Tuesday, March 16, 2010

Spring has arrived and the leaves and buds are popping out everywhere! Oh, it feels so good. Last Saturday at the market in Uzès, it was still cold and everyone had jackets and scarves on, but the vegetables were so colorful, and the flowers beautiful. You could tell that Spring was just around the corner. There was quite a crowd of people, but mostly local. The tourist season starts in earnest next month. I'm enjoying being able to navigate the lanes in between the stalls without all of the extra people.
I stopped into a shop that has really pretty linens, and the shopkeeper told me that by Wednesday, I would be warm and thoroughly enrobed in Spring. It came a day early. No problem. I walked into the shop speaking French, but he heard my accent and started speaking English. Before he and his wife opened their shop, he sailed for the French team in the America's Cup and they spent nine months in San Diego. With my accent and bad grammar, I sound like every parody you have ever heard. Inspector Clouseau in reverse?

Just a quick note about the olive merchants. The assortment of olives is quite simply "To die for!". I happen to adore olives, so this stand is always a temptation, in that I want to buy some of every kind. They also have an excellent selection of dried fruit, garlic and dried cod. Among other things, the dried cod is used to make the local delicacy called Brandade. This is a spread made with the cod, olive oil, crème fraîche, garlic and potatoes. You serve it on croutons as an appetizer or to accompany a salad for lunch. Really, really good!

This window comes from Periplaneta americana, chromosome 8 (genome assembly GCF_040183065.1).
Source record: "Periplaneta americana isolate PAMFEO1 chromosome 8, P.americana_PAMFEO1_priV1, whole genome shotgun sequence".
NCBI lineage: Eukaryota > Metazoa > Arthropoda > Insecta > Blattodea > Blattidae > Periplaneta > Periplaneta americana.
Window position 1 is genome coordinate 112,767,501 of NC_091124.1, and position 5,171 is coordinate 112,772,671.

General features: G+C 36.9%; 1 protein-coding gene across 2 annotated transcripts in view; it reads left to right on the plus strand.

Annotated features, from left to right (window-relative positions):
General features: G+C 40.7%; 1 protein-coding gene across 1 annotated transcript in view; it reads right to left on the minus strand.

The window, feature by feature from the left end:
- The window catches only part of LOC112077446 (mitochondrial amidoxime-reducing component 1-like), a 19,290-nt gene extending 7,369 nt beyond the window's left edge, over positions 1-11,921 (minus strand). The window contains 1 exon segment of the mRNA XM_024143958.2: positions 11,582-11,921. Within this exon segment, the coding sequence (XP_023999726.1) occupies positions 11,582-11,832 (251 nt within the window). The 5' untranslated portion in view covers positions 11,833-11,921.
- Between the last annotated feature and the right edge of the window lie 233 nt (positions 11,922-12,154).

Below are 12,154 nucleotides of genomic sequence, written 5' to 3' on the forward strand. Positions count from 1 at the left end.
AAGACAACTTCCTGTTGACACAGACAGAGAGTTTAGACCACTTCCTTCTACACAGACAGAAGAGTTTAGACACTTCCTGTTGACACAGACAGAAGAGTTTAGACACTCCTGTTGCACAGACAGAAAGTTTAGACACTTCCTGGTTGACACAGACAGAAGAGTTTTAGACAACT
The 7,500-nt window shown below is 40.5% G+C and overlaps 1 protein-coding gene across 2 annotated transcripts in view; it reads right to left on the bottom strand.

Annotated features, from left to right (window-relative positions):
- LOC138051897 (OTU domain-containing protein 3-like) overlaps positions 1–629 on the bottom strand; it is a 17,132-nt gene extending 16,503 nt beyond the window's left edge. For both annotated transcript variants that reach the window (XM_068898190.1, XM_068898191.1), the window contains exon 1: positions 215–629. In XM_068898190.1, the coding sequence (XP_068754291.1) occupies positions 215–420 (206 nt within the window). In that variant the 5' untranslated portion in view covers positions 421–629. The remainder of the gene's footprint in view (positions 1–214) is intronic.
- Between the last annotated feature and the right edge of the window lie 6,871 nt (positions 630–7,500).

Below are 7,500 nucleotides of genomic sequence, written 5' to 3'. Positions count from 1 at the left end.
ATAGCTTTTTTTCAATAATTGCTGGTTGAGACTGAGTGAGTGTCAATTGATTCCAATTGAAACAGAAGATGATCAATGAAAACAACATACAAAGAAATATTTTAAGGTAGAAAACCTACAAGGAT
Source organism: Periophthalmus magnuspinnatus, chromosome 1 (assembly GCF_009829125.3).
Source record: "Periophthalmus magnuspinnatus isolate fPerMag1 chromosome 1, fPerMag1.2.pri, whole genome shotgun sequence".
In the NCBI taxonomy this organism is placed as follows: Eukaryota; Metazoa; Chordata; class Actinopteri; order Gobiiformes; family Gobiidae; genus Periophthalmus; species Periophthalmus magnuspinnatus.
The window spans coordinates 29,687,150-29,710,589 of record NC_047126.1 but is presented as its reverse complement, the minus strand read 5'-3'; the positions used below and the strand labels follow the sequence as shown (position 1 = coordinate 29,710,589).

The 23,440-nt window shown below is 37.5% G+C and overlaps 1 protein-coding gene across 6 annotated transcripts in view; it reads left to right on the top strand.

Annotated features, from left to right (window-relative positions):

Yesterday (Monday), I went to the grocery store and while I was there found a display of geraniums. They were too tempting, so I bought two little plants and now have our first flowers for Spring in the courtyard. Since Easter is not until April 4th, and as I have always been advised not to plant much before Easter, I am being cautious. This climate is new territory for me, but who can resist one or two little geraniums?

Friday, March 5, 2010

Yesterday, we came home from running errands about 6pm. Since Dominique and Christophe are here visiting, Pierre decided he wanted to make brioche for Saturday morning breakfast. It always amazes me when he whips up something that complicated with such ease. He was inspired by a recipe he had seen in Chef Roland Messnier's cookbook. We had met Chef Messnier when he was the pastry chef at the White House in September 2000. (See Chocolate Diaries entry for November 28, 2000) This morning, the brioche dough was ready to bake. It smells so good, I don't know if we will be able to resist eating some before tomorrow's breakfast!

We woke to a bright blue sky today, with a strong wind. It is Pierre's birthday, so Dominique and I are taking him to Uzés for lunch, then we will go to visit a B&B there as a prospective place for people to stay while on one of their tours. Dominique and Christophe are working very hard on their tour business, and it is fun and exciting to watch them. You can check it out at www.atasteoffrancetours.com.